Q: "Do they [the restaurant industry] have a point when they say that an increase in the minimum wage will mean a cut in service and higher costs?"
A: "Well, these are their two primary arguments: one, that it will kill jobs, two, that it will make the cost of food go up. So on that first one, killing jobs. There are actually seven states in the United States that have the same wage for tipped and non-tipped workers. They range from somewhere around $8.00 and $9.50 an hour. You can go to California, Oregon, Washington, Alaska, Montana, Nevada, Minnesota. All seven states have faster industry growth rates than the restaurant industry nationally. And in fact, we recently did a regression, looked at the states with the higher minimum wages for tipped workers, we found that they have higher sales per capita in the restaurant industry.
"So we would argue that evidence shows that you could actually do better as an industry, faster industry growth, more jobs, if you treat your workers better. On that second argument that the cost of food will go up. We used USDA methodology. And we applied the current bill that's moving through Congress to every worker along the food chain, from farm workers, to meat and poultry processing workers, to restaurant workers. And we assume that every employer along the food chain would pass on 100 percent of the cost of the wage increase to their purchaser. The title of the report is “A Dime a Day", because it would cost the average American household at most $0.10 more for all food bought outside the home. That's groceries and restaurants alike. So we're talking pennies more on your hamburger when you eat out, for 30 million workers to come out of poverty.
Q: "But what do you say to the small-business owner, who says “Gee I run a very small place, we-- our waiters depend upon the tips at the counter. We just can't afford it. We'd go out of business if you require us to raise their wages."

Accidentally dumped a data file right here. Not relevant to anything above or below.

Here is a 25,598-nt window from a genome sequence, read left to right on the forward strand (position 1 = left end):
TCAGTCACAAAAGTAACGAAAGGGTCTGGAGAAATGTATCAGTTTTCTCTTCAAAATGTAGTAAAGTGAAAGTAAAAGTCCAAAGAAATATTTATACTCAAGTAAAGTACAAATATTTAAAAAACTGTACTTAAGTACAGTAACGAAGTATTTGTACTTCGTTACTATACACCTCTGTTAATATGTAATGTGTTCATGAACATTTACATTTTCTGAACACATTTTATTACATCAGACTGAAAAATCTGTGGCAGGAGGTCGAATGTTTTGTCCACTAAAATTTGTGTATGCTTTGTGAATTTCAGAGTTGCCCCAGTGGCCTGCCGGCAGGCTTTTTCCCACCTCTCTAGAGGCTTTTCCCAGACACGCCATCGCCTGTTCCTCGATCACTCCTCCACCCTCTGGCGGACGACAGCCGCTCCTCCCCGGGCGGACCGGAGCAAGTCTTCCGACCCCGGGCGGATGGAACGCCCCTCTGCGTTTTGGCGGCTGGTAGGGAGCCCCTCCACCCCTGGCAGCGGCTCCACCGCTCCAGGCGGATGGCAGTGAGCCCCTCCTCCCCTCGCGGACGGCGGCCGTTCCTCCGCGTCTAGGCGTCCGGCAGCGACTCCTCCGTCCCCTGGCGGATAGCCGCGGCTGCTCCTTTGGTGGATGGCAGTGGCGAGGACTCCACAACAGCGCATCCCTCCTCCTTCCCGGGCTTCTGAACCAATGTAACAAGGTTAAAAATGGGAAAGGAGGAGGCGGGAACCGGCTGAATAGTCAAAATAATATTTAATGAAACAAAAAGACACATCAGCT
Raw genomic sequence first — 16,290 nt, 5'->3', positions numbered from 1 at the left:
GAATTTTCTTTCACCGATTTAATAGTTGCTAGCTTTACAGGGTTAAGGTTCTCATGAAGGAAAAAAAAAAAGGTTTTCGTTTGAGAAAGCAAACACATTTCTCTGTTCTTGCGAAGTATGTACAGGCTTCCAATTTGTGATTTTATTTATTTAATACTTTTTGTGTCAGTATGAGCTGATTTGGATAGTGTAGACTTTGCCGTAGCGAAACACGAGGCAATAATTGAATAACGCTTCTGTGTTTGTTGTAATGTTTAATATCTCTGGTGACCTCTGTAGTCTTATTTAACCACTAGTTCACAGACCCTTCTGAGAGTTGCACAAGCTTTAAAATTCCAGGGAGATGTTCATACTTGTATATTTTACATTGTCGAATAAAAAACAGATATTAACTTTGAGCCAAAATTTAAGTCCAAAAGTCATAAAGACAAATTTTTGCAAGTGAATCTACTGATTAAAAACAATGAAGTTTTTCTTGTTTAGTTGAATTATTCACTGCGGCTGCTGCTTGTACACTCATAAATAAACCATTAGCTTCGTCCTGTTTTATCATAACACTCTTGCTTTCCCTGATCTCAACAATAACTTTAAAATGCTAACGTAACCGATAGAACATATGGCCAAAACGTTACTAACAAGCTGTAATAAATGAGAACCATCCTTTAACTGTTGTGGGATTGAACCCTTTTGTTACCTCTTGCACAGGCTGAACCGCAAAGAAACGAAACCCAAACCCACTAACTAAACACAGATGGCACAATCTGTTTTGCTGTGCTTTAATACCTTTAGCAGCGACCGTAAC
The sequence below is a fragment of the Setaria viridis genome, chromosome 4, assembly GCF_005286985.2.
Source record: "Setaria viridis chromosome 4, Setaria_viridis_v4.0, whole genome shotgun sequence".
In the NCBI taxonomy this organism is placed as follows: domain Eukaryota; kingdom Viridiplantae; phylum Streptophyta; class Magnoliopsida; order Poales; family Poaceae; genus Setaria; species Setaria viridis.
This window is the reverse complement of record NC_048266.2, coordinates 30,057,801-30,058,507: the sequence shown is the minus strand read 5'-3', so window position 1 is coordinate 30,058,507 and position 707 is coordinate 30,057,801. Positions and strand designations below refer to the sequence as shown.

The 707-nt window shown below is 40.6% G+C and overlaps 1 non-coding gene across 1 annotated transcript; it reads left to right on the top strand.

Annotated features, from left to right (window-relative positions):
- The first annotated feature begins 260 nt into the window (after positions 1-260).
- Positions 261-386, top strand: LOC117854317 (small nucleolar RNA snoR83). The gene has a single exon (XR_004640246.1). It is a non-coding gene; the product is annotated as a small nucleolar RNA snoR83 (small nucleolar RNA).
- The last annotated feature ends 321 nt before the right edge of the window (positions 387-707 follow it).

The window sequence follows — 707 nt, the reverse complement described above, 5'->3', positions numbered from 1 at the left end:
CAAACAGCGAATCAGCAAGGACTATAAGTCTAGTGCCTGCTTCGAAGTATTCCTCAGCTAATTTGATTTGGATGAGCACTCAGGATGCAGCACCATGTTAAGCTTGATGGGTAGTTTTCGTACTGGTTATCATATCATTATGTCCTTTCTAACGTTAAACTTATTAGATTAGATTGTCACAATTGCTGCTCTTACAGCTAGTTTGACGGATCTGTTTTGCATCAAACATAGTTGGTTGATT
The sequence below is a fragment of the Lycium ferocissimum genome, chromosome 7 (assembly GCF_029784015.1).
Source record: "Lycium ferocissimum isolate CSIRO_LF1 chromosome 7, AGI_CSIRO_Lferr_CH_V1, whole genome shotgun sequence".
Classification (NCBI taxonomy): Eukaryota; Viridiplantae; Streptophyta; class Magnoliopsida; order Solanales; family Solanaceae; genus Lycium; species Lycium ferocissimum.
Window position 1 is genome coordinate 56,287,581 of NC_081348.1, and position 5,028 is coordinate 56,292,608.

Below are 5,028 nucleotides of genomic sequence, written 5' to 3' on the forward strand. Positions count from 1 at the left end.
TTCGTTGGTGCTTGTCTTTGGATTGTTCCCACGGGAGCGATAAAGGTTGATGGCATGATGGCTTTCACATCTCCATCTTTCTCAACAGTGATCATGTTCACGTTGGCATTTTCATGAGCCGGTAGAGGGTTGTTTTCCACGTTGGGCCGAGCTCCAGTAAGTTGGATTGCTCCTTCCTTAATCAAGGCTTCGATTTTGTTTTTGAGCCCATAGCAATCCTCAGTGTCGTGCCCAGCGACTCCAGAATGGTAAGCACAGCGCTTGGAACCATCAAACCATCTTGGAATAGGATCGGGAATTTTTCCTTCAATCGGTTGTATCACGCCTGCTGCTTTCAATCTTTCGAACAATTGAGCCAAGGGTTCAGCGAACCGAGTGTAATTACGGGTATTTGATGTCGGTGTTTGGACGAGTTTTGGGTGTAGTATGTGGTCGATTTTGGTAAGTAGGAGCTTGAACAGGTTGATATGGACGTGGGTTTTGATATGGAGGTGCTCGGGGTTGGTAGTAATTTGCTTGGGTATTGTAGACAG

A: "I would say a couple of things. First of all, you as a small business, you are actually being cheated by these very large corporations that are running the show, setting the standards, raking in millions of profits and screwing you by getting away with very-- you know-- very, very large, high-volume business and setting standards that require you to have to pay for very high rates of turnover. Our industry has the highest rates of employee turnover of any industry in the United States. I would say-- I can point you to plenty of small businesses around the country that actually pay their workers a livable wage and have managed to cut their turnover in half, in some cases, completely out, because they treat their workers well.
"I would also say that nobody's expecting you to change your wages overnight. We're talking about policies that would phase in a minimum wage increase. A minimum wage increase for both your servers and the back of the house. But the last and most important thing I would say is this: no customer in America believes when they leave a tip that they are leaving a wage for a worker. Nobody believes that they're paying a wage. People think they're paying a tip on top of a wage. We don't think about this in any other context except restaurants. We believe somehow that because they're getting tips, they shouldn't get a wage. It's not true in any other context. And that is because of the power of this industry."